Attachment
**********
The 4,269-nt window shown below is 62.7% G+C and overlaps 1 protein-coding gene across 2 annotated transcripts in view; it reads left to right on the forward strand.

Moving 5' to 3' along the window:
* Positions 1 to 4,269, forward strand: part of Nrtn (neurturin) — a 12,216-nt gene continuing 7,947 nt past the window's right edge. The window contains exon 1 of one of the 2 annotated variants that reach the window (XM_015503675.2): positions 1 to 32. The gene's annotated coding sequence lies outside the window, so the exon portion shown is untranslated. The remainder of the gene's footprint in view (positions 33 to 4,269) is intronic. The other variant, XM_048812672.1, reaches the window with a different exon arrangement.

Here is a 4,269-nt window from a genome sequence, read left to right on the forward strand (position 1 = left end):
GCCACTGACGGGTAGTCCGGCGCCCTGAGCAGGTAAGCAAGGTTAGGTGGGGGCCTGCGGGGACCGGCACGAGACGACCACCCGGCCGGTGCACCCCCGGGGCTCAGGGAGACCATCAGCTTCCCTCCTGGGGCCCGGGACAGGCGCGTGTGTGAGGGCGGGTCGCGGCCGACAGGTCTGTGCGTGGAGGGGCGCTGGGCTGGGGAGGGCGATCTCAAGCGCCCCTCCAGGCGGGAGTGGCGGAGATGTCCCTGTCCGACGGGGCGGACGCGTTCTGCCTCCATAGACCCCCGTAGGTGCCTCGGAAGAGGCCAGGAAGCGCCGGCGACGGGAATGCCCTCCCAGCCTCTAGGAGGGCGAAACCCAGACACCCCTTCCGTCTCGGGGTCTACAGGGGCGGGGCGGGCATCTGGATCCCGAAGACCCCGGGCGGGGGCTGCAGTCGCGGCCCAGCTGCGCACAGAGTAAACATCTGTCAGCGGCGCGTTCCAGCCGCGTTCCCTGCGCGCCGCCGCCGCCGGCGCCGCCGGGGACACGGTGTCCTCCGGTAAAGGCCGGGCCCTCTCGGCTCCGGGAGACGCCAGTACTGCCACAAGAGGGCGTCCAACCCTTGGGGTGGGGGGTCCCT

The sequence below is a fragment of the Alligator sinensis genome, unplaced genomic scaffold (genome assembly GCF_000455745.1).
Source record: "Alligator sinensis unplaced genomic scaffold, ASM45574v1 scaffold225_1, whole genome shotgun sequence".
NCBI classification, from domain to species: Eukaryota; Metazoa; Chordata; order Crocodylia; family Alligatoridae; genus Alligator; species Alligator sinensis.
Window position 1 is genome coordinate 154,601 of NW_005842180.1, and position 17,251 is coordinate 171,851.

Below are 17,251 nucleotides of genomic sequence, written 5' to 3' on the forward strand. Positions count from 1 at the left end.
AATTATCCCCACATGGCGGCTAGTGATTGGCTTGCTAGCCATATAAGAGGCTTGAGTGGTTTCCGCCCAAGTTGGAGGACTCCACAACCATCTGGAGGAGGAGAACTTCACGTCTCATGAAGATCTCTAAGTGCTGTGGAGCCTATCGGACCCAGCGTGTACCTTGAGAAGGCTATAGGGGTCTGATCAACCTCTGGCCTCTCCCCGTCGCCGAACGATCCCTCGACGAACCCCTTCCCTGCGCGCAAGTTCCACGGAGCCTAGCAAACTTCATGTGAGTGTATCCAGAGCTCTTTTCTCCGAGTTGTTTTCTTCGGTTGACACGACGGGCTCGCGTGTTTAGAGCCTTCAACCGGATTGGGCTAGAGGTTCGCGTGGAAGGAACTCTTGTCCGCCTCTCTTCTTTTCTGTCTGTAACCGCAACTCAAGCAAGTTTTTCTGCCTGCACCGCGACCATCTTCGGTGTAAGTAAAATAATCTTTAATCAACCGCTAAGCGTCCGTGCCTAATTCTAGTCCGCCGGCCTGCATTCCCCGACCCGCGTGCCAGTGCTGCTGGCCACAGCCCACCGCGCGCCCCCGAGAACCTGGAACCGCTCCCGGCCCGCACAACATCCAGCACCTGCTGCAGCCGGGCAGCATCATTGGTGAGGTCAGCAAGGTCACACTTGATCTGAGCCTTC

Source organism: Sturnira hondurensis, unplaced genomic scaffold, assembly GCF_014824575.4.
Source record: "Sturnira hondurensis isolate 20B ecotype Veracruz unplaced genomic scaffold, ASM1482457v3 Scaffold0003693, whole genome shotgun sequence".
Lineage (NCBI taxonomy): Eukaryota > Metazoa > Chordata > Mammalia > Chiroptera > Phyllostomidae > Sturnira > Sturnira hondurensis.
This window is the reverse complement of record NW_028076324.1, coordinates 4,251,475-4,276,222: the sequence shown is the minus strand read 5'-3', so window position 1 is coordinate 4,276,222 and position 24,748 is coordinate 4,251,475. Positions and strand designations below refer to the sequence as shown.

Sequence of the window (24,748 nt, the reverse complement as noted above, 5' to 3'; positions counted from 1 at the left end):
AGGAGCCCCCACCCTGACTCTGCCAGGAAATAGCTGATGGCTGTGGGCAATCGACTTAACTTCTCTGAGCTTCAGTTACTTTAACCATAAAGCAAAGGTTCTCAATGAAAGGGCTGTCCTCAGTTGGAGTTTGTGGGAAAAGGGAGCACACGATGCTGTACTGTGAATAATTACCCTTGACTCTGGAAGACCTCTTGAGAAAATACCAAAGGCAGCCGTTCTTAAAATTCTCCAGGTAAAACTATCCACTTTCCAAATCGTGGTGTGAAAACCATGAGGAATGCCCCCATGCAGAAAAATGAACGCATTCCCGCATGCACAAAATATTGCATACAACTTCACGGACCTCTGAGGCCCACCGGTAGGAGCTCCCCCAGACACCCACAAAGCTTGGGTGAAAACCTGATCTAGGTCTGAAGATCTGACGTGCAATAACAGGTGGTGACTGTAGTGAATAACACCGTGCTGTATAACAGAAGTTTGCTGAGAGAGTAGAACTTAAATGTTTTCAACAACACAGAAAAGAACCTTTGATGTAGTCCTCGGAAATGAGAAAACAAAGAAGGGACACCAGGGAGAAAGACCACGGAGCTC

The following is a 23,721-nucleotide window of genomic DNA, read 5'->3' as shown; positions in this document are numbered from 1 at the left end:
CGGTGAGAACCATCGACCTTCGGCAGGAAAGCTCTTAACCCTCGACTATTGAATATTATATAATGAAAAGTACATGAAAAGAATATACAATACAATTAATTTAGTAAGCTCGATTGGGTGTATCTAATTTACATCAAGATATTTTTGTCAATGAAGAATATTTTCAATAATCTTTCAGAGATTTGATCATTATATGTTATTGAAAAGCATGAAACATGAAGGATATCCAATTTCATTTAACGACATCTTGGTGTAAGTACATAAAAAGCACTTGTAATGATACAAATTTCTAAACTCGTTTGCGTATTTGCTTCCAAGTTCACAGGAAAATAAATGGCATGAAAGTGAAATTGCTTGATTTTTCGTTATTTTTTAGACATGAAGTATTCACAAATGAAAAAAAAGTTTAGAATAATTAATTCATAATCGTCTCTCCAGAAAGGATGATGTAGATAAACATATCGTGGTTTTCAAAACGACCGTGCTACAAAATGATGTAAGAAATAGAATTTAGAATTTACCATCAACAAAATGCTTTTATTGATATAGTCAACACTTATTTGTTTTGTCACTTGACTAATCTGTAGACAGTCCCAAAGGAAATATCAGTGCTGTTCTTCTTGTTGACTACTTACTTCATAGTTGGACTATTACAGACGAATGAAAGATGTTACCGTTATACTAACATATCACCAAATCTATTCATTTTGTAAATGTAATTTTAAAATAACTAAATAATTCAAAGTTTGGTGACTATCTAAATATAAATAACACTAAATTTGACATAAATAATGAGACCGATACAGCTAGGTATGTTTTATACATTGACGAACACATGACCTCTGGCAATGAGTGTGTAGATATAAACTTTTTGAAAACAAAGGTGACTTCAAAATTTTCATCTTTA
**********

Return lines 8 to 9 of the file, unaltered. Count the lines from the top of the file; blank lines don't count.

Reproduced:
NCBI classification, from domain to species: Eukaryota; Metazoa; Chordata; order Crocodylia; family Alligatoridae; genus Alligator; species Alligator sinensis.
Window position 1 is genome coordinate 154,601 of NW_005842180.1, and position 17,251 is coordinate 171,851.